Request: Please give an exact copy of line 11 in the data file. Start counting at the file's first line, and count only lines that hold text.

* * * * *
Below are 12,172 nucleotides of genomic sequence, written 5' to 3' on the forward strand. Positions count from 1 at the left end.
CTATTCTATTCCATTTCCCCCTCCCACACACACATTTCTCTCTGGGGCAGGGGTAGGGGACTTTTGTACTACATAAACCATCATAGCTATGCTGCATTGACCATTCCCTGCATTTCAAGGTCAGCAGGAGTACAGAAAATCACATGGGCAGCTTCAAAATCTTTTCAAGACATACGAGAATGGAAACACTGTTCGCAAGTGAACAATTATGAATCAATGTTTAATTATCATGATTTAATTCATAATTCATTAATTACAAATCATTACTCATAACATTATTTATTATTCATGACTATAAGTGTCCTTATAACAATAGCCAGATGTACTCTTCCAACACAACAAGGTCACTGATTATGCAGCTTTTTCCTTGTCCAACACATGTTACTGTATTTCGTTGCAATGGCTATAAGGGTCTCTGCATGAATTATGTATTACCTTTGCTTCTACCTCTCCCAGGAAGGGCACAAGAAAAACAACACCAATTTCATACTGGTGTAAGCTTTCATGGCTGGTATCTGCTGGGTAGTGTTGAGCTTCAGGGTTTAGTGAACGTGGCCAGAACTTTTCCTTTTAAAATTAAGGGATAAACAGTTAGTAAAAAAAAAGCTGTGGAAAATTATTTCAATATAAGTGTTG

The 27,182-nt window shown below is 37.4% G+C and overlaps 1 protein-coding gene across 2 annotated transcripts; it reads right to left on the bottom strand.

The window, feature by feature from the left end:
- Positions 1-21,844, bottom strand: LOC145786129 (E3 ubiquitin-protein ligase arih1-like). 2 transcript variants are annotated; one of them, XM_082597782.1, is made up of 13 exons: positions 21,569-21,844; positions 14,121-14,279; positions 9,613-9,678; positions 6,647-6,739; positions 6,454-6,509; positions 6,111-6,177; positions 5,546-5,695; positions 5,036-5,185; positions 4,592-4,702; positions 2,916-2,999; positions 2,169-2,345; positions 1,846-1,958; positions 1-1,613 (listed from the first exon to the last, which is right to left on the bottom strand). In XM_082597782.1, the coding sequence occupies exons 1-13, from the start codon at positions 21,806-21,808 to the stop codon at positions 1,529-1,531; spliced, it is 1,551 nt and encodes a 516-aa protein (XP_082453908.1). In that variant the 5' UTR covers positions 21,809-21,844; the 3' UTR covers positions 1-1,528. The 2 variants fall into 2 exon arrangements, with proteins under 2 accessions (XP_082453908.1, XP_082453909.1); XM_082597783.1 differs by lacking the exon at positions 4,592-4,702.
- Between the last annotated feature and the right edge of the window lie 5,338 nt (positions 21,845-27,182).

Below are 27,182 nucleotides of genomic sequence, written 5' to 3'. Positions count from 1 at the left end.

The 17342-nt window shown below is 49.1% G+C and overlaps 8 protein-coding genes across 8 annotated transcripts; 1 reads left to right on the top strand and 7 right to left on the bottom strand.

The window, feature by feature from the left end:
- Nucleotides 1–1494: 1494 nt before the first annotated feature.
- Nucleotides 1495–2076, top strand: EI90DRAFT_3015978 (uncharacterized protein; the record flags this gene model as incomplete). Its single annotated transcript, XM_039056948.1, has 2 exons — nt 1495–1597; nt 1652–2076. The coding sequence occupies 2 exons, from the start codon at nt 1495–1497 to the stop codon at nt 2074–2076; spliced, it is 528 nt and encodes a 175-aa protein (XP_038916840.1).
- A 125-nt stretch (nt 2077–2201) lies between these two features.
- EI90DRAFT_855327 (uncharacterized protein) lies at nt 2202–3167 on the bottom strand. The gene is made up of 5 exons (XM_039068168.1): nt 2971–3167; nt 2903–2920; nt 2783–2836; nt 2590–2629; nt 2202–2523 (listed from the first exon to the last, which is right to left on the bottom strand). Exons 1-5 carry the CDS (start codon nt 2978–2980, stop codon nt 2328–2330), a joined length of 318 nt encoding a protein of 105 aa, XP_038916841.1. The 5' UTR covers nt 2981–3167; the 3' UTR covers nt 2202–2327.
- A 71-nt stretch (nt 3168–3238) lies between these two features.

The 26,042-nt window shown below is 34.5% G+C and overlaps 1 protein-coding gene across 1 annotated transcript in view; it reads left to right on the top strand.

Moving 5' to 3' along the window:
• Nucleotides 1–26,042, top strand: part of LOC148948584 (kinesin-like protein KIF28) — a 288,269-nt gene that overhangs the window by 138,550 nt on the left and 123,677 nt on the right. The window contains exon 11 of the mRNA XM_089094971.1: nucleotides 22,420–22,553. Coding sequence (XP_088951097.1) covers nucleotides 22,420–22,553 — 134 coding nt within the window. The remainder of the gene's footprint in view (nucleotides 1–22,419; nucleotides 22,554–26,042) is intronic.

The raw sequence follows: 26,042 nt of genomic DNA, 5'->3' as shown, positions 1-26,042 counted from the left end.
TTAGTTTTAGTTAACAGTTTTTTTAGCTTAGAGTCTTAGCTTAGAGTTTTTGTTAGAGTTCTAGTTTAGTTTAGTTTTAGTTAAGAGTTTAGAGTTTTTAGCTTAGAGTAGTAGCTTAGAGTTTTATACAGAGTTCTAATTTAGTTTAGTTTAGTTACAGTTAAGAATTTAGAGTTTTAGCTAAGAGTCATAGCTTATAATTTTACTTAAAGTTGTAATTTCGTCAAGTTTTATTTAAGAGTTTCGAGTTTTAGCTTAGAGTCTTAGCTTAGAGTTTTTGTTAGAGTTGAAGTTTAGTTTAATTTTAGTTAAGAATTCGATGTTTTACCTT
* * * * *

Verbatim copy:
- Nucleotides 1495–2076, top strand: EI90DRAFT_3015978 (uncharacterized protein; the record flags this gene model as incomplete). Its single annotated transcript, XM_039056948.1, has 2 exons — nt 1495–1597; nt 1652–2076. The coding sequence occupies 2 exons, from the start codon at nt 1495–1497 to the stop codon at nt 2074–2076; spliced, it is 528 nt and encodes a 175-aa protein (XP_038916840.1).